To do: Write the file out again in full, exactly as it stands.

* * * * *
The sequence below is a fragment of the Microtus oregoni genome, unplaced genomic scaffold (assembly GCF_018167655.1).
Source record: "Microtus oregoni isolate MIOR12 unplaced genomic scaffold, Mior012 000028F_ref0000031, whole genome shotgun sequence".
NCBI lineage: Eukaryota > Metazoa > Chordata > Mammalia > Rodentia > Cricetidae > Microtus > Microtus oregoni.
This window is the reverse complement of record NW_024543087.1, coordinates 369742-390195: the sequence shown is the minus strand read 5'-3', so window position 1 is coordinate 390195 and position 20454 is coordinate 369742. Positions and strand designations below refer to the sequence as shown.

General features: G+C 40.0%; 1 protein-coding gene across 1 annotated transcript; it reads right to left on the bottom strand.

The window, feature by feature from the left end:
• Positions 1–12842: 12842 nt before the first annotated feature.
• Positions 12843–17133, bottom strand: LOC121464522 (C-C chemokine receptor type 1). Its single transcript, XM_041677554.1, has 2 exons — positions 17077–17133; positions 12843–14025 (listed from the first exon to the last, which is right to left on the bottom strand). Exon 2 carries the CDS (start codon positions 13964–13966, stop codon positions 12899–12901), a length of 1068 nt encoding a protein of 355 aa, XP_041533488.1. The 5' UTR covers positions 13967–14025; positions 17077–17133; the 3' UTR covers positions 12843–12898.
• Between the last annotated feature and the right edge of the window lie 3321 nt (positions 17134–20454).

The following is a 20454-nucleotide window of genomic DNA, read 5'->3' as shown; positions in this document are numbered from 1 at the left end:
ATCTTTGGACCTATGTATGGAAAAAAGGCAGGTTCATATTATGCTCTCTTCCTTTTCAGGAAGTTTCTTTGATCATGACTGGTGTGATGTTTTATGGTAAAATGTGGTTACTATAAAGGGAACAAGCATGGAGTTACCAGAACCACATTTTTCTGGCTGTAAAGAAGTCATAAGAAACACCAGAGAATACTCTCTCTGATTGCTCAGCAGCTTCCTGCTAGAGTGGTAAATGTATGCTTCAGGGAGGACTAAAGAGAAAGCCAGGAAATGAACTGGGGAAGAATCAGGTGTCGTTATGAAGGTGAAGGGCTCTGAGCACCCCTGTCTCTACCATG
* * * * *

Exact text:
The sequence below is a fragment of the Microtus oregoni genome, unplaced genomic scaffold (assembly GCF_018167655.1).
Source record: "Microtus oregoni isolate MIOR12 unplaced genomic scaffold, Mior012 000028F_ref0000031, whole genome shotgun sequence".
NCBI lineage: Eukaryota > Metazoa > Chordata > Mammalia > Rodentia > Cricetidae > Microtus > Microtus oregoni.
This window is the reverse complement of record NW_024543087.1, coordinates 369742-390195: the sequence shown is the minus strand read 5'-3', so window position 1 is coordinate 390195 and position 20454 is coordinate 369742. Positions and strand designations below refer to the sequence as shown.

General features: G+C 40.0%; 1 protein-coding gene across 1 annotated transcript; it reads right to left on the bottom strand.

The window, feature by feature from the left end:
• Positions 1–12842: 12842 nt before the first annotated feature.
• Positions 12843–17133, bottom strand: LOC121464522 (C-C chemokine receptor type 1). Its single transcript, XM_041677554.1, has 2 exons — positions 17077–17133; positions 12843–14025 (listed from the first exon to the last, which is right to left on the bottom strand). Exon 2 carries the CDS (start codon positions 13964–13966, stop codon positions 12899–12901), a length of 1068 nt encoding a protein of 355 aa, XP_041533488.1. The 5' UTR covers positions 13967–14025; positions 17077–17133; the 3' UTR covers positions 12843–12898.
• Between the last annotated feature and the right edge of the window lie 3321 nt (positions 17134–20454).

The following is a 20454-nucleotide window of genomic DNA, read 5'->3' as shown; positions in this document are numbered from 1 at the left end:
ATCTTTGGACCTATGTATGGAAAAAAGGCAGGTTCATATTATGCTCTCTTCCTTTTCAGGAAGTTTCTTTGATCATGACTGGTGTGATGTTTTATGGTAAAATGTGGTTACTATAAAGGGAACAAGCATGGAGTTACCAGAACCACATTTTTCTGGCTGTAAAGAAGTCATAAGAAACACCAGAGAATACTCTCTCTGATTGCTCAGCAGCTTCCTGCTAGAGTGGTAAATGTATGCTTCAGGGAGGACTAAAGAGAAAGCCAGGAAATGAACTGGGGAAGAATCAGGTGTCGTTATGAAGGTGAAGGGCTCTGAGCACCCCTGTCTCTACCATG